The Official Lottery

The official lottery is a state-run gambling game that uses the casting of lots to award prizes. Currently, more than thirty states and the District of Columbia have a lottery. State lotteries are regulated by state law, and are overseen by state agents and agencies, such as a lottery director or a state lottery commission. State legislatures create lotteries by statute, and these laws often specify details, such as the number of prize levels, how the games are played, what documentation a winner must present to claim a prize, and what happens if a person cannot be located.

Supporters of the official lottery argue that it is a better alternative to taxes, and that it is a way to siphon funds away from illegal gambling operations. Critics, on the other hand, contend that state lotteries do not make as much money as advertised, and that they promote addictive gambling behavior and impose a large regressive tax on lower-income groups.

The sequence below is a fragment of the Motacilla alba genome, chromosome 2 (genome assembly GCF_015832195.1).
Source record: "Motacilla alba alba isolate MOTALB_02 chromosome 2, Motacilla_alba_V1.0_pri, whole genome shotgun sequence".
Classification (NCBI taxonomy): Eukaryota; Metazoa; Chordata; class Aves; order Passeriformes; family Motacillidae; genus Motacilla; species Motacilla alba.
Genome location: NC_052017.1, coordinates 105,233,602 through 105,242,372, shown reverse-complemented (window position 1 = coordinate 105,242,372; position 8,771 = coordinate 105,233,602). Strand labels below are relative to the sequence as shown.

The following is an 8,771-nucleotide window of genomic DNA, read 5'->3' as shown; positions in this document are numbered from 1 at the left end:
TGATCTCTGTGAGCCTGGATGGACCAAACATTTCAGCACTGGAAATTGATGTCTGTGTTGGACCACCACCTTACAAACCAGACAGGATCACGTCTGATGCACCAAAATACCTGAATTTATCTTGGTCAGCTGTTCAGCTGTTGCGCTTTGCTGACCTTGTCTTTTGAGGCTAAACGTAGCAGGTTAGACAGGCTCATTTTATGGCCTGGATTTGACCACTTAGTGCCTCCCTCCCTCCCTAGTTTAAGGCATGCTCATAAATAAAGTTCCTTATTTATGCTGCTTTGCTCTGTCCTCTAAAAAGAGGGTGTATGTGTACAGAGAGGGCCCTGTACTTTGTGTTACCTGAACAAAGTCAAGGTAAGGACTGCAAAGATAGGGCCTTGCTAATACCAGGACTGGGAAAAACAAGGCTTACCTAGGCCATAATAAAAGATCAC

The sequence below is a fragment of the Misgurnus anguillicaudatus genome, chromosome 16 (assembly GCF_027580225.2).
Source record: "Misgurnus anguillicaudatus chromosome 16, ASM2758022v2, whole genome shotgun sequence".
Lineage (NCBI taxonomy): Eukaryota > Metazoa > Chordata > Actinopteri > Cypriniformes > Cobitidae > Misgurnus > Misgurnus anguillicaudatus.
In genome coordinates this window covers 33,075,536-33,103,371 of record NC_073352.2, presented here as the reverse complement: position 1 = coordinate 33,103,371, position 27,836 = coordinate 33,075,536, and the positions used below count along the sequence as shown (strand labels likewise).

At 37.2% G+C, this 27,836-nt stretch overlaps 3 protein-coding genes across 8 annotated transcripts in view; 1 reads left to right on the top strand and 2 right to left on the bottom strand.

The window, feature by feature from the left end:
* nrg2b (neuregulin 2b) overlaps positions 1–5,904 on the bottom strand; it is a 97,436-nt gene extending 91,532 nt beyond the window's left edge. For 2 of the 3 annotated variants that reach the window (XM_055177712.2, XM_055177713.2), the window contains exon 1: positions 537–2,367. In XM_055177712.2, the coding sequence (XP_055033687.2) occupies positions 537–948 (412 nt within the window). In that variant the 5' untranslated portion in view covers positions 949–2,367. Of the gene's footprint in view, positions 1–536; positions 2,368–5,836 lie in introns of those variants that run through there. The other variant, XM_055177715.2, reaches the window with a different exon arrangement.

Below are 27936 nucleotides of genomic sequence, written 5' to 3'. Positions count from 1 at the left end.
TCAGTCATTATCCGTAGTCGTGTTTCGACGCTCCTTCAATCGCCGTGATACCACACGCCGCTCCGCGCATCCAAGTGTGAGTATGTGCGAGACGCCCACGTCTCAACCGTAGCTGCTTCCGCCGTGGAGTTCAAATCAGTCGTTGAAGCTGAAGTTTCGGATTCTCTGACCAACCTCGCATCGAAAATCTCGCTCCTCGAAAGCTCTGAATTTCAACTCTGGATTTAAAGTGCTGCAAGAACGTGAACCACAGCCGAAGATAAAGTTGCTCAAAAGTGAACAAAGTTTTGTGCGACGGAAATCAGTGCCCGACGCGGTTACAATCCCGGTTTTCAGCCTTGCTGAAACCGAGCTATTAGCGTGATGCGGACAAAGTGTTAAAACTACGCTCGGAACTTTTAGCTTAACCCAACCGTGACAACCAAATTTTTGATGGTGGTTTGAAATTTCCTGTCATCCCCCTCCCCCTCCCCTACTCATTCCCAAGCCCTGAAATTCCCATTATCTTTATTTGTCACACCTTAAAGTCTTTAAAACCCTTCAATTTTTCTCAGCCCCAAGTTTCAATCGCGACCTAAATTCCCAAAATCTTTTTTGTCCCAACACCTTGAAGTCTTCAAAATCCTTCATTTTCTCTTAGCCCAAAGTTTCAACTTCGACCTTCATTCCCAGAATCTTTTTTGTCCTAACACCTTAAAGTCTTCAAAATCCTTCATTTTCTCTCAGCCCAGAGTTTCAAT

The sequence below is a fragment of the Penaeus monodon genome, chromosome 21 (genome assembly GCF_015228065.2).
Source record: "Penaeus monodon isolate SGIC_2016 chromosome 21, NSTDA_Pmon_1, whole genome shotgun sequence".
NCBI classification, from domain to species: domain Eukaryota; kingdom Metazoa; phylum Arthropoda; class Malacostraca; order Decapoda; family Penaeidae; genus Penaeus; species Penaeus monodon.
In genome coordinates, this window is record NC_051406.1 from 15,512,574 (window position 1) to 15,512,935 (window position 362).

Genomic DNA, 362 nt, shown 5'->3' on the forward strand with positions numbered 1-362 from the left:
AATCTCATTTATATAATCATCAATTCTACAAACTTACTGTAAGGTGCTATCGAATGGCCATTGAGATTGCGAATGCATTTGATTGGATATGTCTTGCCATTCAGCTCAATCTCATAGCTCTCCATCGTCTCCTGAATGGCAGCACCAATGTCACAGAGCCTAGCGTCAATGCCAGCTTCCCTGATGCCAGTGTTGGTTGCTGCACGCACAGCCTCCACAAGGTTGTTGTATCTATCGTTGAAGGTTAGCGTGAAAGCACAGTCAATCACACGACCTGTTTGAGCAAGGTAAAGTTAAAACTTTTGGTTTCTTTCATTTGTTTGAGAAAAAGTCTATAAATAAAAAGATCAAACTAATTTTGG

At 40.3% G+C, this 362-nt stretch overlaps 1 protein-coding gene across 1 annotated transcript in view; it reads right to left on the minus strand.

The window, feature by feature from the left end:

Official state lotteries are run as a business, with the primary goal of increasing revenues. This means that they have every incentive to tell voters and players all the good things the lotteries are doing, notwithstanding the fact that they may not be doing that much. This creates a fundamental conflict between the state’s desire to maximize revenue and its responsibility to protect citizens from gambling addiction.